A Colorado State Patrol officer stands guard at the Occupy Denver protest in front of the Colorado state Capitol Oct. 14, 2011. / AP Photo
Updated at 12:46 p.m. ET
DENVER - Dozens of police in riot gear herded Wall Street protesters away from the Colorado state Capitol grounds early Friday, arresting 23 and dismantling their encampment.
Most of the demonstrators retreated without resisting, chanting "Peaceful!" or "Shameful!"
One person was arrested on a charge of simple assault, Colorado State Patrol Capt. Jeff Goodwin said. He did not elaborate, and no other violence was reported.
Goodwin said 21 people were arrested on charges of unlawful conduct on public land, and one on a jaywalking charge.
The protesters had been camped at the Capitol for about three weeks in support of the national Occupy Wall Street movement.In New York, just a few hours after protesters learned they'd be able to stay indefinitely at the lower Manhattan plaza where they've been camped out for a month, police and protesters clashed near the New York Stock Exchange.
(Watch at left)
The official cleanup of the plaza named Zuccotti Park was postponed early Friday, sending up cheers from demonstrators who feared the effort was merely a pretext to evict them and said the victory emboldened their movement. Fourteen people were arrested in the clashes, police said.
In Seattle, police say 10 Occupy Seattle protesters were arrested after some associated with a tent in a park did not comply with orders to leave late Thursday night. Earlier, some protesters gathered outside a downtown hotel where Republican presidential hopeful Mitt Romney had a private fundraiser.
At Colorado's Capitol grounds, officers carried or dragged some from the camp and led others by the arm. Stragglers were carried to small groundskeepers tractors and driven away.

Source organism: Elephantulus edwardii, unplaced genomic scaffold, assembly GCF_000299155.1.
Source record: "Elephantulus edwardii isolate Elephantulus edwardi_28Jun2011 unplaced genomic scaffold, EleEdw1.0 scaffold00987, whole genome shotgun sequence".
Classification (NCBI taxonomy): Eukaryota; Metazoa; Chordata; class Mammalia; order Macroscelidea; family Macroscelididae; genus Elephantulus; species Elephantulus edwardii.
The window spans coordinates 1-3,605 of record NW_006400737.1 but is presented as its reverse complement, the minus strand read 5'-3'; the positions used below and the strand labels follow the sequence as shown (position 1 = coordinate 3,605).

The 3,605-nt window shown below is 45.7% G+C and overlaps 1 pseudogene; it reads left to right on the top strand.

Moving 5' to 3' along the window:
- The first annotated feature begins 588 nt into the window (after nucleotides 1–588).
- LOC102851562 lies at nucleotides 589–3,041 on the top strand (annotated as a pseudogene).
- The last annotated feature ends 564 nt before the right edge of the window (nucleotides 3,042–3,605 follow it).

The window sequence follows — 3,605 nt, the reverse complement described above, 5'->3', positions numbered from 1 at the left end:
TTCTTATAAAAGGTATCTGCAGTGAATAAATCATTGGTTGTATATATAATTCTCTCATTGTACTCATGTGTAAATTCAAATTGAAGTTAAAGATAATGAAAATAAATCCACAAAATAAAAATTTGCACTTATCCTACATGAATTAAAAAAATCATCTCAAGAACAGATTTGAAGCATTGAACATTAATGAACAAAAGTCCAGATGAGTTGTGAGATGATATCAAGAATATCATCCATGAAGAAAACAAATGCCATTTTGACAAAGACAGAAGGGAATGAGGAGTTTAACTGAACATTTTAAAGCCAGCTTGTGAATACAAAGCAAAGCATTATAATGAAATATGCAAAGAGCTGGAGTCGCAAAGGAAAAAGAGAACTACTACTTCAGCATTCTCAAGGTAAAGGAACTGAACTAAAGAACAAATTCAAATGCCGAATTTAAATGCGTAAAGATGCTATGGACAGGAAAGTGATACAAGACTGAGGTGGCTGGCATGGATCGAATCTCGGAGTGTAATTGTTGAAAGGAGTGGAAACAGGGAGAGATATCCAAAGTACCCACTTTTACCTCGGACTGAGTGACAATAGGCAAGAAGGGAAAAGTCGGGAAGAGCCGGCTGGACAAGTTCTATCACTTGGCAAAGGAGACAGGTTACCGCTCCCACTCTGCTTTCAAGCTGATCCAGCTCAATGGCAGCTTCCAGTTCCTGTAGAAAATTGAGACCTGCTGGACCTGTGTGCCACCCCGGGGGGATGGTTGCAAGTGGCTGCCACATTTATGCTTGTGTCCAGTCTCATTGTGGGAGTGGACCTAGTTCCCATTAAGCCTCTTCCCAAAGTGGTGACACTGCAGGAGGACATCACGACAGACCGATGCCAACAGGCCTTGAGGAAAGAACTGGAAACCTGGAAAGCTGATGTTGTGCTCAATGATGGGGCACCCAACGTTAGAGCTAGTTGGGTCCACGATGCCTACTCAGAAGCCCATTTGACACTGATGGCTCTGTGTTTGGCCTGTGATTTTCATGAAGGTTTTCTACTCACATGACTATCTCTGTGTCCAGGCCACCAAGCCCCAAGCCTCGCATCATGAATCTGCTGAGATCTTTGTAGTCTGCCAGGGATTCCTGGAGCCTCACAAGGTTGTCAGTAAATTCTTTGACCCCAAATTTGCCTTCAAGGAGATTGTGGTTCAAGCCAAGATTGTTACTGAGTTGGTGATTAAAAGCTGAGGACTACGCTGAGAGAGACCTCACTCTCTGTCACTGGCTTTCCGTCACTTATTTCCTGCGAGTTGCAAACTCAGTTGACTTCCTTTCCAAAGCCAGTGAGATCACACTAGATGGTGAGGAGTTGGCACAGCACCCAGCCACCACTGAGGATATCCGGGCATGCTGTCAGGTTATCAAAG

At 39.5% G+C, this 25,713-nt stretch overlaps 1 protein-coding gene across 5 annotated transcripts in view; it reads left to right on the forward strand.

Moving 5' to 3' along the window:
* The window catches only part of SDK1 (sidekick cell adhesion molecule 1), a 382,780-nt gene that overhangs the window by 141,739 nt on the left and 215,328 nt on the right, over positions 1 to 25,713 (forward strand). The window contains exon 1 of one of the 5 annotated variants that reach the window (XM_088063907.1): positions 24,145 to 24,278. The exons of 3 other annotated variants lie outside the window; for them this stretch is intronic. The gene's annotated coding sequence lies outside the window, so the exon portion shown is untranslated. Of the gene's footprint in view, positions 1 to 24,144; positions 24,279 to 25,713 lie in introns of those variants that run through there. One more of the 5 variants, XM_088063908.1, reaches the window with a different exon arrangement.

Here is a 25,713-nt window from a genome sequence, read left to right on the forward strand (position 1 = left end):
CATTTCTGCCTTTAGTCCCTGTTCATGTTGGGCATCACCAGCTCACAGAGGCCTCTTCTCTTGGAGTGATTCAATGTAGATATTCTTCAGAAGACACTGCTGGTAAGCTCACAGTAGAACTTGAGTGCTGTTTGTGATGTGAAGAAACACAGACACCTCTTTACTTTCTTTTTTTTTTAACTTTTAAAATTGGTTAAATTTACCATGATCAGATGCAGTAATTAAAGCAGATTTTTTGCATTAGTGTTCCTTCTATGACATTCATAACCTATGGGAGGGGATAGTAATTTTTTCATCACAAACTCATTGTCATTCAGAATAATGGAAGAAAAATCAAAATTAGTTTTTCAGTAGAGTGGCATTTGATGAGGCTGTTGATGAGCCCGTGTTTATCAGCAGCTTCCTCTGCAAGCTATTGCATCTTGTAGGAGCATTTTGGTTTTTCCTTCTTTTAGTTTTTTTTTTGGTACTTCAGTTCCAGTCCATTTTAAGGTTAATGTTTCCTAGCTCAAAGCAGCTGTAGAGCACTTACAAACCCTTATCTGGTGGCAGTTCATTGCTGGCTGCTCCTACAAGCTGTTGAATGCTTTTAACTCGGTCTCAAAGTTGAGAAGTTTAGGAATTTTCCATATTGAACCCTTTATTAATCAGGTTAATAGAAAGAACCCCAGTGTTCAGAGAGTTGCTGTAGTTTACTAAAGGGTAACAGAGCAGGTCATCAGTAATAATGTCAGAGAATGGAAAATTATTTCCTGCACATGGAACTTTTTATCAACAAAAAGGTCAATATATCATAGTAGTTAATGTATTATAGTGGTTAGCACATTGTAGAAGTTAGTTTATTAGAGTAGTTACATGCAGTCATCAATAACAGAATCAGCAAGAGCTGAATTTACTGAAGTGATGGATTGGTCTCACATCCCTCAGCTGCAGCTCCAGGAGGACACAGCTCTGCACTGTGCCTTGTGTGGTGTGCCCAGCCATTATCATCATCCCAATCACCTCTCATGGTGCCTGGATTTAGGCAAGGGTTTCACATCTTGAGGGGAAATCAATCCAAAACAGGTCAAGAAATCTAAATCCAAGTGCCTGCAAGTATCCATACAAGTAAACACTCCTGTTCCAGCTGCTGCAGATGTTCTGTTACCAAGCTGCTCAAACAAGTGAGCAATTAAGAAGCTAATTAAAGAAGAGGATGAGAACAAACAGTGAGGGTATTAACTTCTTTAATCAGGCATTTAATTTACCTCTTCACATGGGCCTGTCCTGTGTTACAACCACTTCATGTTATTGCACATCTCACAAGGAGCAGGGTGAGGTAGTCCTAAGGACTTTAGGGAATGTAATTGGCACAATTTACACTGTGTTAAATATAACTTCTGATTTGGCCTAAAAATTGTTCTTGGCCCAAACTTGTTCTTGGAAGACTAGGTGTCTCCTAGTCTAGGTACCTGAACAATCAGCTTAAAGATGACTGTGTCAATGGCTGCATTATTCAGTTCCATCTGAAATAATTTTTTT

"My main complaint is there is no more middle class in America. The rich control most of the money," said David Humphrey, 24, of Pine. He carried a sign with a picture of President Barack Obama and the words "Change God bless."
Dave Kelley of Arvada held up a sign supporting Gov. John Hickenlooper's order for the protesters to vacate the park. "Right choice gov. No one is above the law," it read.
Kelley, a flooring contractor, said he isn't angry at Wall Street and thinks most of the protesters don't understand capitalism.
"If it wasn't for Wall Street, where would we be? They will pull this around, even though it has had its troubles," he said.
Authorities had taken no significant action against the protesters until Thursday, when Hickenlooper toured their camp and then ordered the protesters to leave by 11 p.m. He and other officials noted it was illegal to camp at the site. They also cited concerns about public safety and health.
Many of the protesters defied the orders and stayed. At 2:30 a.m. Friday, state troopers told the crowd to leave within 45 minutes. At 3:30, troopers and Denver police officers began taking down dozens of tents.
At about 6:30 a.m., officers advanced on some of the remaining protesters who had locked arms around a few tents still standing. Goodwin, the State Patrol spokesman, called it an act of "passive resistance."
Officers held their batons horizontally and nudged or pushed the protesters to break up the human chain.
By 7 a.m., most of the group had retreated across a street that had been closed to traffic. Some protesters moved back into the street when officers let traffic flow again, prompting police to herd them back to the sidewalk.
Authorities loaded tents, signs and debris from the camp into dump trucks and hauled it away.
A nearby bus station was closed because of the police action. About a dozen downtown bus routes were picking up and dropping off commuters on the sidewalk outside the station.